When do Oracle Parallel Execution Slaves issue buffered physical reads – Part 2?

In the previous post about in-memory parallel execution I described in which cases the in-mem PX can kick in for your parallel queries.
A few years ago (around Oracle 11.2.0.2 and Exadata X2 release time) I was helping a customer with their migration to Exadata X2. Many of the queries ran way slower on Exadata compared to their old HP Superdome. The Exadata system was configured according to the Oracle’s “best practices”, that included setting the parallel_degree_policy = AUTO.

When do Oracle Parallel Execution Slaves issue buffered physical reads – Part 2?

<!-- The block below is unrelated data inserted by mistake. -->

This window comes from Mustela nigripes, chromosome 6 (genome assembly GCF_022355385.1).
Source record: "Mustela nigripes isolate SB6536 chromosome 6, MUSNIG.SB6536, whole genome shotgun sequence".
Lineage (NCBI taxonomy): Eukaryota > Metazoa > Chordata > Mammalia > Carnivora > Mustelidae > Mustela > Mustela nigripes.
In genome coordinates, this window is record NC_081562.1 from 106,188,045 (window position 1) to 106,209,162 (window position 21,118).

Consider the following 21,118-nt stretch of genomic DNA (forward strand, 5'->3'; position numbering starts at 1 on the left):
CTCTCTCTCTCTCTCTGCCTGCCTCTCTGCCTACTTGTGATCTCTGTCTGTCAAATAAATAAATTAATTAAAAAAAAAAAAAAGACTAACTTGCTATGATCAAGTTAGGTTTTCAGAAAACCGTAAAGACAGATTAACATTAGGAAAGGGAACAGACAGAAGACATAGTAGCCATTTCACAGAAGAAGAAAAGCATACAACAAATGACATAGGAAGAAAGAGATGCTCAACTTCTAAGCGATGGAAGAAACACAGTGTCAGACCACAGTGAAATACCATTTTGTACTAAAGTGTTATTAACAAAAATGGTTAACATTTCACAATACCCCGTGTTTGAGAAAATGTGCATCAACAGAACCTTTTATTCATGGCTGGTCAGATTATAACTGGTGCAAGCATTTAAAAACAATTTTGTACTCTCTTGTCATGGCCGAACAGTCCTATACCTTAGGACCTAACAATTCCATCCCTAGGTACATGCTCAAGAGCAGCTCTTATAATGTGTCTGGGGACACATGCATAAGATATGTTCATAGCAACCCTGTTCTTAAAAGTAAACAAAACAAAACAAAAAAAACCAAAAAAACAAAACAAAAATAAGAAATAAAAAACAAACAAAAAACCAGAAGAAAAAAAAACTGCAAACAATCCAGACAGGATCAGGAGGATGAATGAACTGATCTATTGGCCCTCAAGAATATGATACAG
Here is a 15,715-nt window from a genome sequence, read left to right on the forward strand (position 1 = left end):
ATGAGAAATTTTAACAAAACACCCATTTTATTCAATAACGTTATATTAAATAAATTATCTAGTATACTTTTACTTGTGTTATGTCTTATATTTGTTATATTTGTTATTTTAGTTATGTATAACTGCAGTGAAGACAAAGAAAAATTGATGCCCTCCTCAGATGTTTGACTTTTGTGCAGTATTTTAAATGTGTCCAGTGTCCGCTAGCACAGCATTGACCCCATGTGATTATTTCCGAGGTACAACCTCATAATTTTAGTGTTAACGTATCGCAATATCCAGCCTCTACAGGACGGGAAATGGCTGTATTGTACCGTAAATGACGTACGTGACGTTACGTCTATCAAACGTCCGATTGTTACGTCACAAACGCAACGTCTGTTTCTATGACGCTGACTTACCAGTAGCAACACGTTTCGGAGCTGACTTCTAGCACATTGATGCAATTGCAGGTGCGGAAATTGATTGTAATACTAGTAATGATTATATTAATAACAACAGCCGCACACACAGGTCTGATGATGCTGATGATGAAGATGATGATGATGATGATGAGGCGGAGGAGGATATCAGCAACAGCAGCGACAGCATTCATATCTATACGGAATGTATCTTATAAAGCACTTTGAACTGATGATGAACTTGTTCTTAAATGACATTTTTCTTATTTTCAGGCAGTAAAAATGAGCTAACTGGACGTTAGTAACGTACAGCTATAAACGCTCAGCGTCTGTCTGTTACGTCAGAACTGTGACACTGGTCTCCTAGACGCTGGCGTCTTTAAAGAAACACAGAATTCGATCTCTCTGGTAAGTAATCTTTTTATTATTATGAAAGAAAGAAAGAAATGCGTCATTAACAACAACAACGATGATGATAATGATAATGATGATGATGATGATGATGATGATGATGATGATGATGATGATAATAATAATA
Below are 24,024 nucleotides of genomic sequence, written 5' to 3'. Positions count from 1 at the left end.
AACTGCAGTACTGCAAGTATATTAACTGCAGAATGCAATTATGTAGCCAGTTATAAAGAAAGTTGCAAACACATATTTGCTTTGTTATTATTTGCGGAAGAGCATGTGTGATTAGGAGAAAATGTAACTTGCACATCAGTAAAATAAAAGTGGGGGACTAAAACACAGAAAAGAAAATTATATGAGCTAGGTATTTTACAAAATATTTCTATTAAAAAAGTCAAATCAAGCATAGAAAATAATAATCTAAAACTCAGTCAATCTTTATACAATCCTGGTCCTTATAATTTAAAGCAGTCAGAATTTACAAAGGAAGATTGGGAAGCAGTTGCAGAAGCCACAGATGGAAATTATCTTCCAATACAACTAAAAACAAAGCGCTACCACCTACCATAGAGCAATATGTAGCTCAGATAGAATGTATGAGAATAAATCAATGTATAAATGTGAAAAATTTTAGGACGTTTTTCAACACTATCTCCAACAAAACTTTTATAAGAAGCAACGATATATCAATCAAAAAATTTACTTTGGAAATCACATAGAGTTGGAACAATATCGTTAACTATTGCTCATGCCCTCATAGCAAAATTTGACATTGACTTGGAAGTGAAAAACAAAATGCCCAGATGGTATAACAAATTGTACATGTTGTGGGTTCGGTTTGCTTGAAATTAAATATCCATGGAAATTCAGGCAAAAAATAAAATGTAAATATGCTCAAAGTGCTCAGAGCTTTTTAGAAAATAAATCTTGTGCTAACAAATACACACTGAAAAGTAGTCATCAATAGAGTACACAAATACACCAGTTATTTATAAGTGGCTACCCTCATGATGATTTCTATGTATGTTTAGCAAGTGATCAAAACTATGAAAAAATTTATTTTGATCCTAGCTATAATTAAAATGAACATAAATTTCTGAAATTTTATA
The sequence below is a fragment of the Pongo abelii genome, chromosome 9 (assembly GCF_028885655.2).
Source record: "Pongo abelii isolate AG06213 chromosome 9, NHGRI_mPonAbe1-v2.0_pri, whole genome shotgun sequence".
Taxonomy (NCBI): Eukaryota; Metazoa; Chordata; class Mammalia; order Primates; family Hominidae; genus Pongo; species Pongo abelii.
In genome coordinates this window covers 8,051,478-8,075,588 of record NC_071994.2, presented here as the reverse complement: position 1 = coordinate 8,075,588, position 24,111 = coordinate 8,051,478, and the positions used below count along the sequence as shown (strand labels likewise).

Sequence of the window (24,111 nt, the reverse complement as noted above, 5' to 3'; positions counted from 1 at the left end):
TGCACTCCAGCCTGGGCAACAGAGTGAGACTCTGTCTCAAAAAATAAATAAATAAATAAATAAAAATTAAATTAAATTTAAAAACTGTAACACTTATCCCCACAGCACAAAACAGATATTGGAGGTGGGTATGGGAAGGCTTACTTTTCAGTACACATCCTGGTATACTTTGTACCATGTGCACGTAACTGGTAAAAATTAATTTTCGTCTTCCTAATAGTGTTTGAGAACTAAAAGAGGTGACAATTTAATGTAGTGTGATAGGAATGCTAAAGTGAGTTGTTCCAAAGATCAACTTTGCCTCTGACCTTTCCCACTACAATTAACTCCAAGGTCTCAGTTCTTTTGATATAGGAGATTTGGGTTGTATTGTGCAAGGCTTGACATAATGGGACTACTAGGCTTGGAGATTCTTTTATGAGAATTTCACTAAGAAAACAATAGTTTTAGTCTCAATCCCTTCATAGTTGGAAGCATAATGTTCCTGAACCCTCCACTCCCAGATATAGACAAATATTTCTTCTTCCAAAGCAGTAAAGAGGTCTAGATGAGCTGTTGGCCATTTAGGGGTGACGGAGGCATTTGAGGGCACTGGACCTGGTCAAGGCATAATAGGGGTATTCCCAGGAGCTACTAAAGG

In the previous post about in-memory parallel execution I described in which cases the in-mem PX can kick in for your parallel queries.
A few years ago (around Oracle 11.2.0.2 and Exadata X2 release time) I was helping a customer with their migration to Exadata X2. Many of the queries ran way slower on Exadata compared to their old HP Superdome. The Exadata system was configured according to the Oracle’s “best practices”, that included setting the parallel_degree_policy = AUTO.

Replicating Tanel’s Script Library

Tanel does offer a zip file with all of his scripts. The zip seems up-to-date now; I started doing this alternative technique awhile ago when the zip file didn’t seem to get updated as quickly as the raw scripts directory.

  mkdir tpt
  cd tpt

wget -r -nH --cut-dirs=2 --no-parent --reject="index.html*" http://blog.tanelpoder.com/files/scripts/

  cd ..

[svn/git] add tpt
[svn/git] commit tpt -m "added Tanel Poder's script library to our script repository"